Nearly five years have passed, and I remain puzzled by how different the administrators’ and teachers’ perception of the school was from reality. It is not a service to the world for a school to be yet another place for good little girls who sit at desks. We have plenty of those, and by all indications early education needs to be play-based and creative, and boys especially need not be “left behind” as we are all stumbling over ourselves on the way to greatness at testing. I am still not sure what they wanted from him, but I am thankful we moved along when we did.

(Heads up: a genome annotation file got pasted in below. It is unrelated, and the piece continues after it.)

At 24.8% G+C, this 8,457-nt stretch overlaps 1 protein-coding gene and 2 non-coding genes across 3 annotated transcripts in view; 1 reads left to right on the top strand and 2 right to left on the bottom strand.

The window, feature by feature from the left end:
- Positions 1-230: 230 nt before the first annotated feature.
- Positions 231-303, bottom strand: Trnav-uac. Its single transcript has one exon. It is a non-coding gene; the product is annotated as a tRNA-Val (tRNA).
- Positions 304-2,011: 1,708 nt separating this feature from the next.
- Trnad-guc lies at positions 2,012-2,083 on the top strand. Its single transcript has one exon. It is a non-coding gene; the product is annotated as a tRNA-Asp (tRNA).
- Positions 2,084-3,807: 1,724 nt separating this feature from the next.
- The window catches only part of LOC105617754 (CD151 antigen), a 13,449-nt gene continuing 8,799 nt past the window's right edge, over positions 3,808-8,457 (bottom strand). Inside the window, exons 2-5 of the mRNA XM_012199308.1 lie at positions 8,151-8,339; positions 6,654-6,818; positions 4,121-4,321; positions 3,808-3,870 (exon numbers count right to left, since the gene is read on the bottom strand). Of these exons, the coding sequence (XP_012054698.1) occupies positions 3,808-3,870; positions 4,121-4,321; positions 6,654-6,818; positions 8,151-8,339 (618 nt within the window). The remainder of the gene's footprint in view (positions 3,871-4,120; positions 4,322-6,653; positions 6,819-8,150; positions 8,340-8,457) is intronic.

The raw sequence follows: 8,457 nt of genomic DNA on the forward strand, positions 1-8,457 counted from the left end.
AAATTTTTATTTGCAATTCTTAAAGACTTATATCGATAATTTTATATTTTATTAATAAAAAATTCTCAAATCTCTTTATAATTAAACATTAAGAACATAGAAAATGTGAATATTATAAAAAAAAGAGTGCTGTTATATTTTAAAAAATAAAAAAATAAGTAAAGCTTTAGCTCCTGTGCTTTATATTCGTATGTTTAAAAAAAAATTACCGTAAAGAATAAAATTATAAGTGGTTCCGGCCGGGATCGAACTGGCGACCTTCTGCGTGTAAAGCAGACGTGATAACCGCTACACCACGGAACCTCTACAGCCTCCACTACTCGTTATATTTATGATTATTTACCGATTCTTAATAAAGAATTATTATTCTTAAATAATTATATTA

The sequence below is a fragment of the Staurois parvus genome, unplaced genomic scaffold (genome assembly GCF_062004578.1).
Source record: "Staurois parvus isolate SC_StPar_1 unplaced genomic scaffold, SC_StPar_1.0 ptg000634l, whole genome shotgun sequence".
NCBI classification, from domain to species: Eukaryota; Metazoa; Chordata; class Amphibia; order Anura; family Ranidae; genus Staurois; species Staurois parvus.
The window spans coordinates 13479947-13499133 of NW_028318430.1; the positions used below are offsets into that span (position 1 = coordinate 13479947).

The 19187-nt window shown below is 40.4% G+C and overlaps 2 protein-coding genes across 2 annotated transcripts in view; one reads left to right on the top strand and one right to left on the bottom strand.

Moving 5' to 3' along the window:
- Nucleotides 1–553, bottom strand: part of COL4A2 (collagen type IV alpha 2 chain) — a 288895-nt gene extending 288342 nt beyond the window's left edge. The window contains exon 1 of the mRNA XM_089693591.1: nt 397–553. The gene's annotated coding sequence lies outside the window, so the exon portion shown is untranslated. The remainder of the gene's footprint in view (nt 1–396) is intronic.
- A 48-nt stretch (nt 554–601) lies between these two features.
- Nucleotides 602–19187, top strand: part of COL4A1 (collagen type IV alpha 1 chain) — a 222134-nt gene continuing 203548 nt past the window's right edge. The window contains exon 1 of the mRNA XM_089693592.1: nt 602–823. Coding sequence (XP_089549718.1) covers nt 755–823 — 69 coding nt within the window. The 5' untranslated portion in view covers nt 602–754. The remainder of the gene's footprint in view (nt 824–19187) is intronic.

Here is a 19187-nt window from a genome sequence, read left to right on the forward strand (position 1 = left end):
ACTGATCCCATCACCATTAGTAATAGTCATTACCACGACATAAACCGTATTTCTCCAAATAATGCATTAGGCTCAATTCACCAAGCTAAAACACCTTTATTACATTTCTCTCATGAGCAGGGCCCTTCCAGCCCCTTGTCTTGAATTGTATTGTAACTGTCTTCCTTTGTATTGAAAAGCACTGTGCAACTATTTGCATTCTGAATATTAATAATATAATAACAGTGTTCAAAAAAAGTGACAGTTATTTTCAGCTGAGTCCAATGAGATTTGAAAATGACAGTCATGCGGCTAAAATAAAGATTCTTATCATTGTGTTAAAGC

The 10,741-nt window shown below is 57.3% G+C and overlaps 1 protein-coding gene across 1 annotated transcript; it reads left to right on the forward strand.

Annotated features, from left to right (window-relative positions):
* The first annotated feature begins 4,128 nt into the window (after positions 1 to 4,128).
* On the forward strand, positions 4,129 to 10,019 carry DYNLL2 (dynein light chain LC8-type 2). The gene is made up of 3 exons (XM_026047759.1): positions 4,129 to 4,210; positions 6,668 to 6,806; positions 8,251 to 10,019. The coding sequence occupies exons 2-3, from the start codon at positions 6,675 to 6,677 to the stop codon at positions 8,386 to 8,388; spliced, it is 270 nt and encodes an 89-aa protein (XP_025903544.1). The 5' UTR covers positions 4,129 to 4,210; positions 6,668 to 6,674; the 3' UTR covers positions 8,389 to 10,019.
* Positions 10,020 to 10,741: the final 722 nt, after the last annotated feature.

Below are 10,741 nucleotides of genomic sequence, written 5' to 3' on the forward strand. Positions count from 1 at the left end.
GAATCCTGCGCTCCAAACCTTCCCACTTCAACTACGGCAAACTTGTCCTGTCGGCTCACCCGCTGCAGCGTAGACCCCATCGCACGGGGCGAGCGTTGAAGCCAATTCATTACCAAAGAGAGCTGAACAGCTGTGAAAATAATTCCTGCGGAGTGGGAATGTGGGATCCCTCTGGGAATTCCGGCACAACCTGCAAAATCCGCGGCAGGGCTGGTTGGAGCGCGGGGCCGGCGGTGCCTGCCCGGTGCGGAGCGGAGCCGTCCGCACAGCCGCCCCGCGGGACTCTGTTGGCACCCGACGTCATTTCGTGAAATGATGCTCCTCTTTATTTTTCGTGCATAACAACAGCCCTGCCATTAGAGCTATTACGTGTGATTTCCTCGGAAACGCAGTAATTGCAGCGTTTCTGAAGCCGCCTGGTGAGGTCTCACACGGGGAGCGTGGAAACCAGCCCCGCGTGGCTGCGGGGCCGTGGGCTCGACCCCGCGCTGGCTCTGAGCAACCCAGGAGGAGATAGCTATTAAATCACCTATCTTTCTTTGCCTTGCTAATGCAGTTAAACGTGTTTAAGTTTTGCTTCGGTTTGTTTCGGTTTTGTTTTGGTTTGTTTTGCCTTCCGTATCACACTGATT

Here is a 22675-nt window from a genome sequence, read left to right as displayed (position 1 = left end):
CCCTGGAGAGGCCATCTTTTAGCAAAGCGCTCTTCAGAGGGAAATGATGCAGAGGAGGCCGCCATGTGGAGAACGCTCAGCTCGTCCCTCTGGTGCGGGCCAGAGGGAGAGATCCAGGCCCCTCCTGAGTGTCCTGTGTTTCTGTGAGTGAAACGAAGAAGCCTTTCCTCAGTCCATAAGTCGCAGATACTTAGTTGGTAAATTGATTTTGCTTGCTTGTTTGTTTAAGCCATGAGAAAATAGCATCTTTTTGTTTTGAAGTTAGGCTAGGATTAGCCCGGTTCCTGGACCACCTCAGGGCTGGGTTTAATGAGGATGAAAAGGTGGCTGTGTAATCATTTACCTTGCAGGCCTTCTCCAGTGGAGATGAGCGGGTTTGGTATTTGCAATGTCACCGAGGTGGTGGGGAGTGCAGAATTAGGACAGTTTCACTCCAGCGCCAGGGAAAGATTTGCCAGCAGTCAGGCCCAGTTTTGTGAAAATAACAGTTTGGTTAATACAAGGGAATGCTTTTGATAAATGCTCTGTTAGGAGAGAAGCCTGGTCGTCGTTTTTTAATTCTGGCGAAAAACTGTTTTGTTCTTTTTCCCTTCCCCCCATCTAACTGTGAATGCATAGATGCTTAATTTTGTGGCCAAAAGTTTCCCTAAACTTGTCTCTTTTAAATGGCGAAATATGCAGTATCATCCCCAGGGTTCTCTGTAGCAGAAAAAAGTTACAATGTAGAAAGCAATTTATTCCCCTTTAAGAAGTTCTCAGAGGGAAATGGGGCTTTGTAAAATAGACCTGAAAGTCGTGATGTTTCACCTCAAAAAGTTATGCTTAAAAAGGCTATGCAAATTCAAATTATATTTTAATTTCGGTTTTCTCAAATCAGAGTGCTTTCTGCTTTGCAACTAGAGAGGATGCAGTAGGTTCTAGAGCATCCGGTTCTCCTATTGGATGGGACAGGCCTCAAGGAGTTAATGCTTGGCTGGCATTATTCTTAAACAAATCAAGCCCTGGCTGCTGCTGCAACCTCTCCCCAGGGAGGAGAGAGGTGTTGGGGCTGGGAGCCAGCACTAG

As the process of leaving the school moved along, I found out that other weird things had happened. In what felt like an incredibly unprofessional and cultic move, our oldest daughter (who was 9 at the time) had been cornered by the vice-principal the day we removed them from the school and asked point-blank if we were leaving the school. I don’t even think I had told her yet, but clearly telling another parent had somehow gotten to the administration. I addressed this with the principal after the fact and did not receive an apology. Further, I found out that my daughter’s teacher had, in front of the class, told my daughter she had to help too much at home with chores around the house. While I realize that not everyone in SoCal still has their kids contribute around the house, most homeschoolers I know do to some extent, and I found this also to be incredibly unprofessional.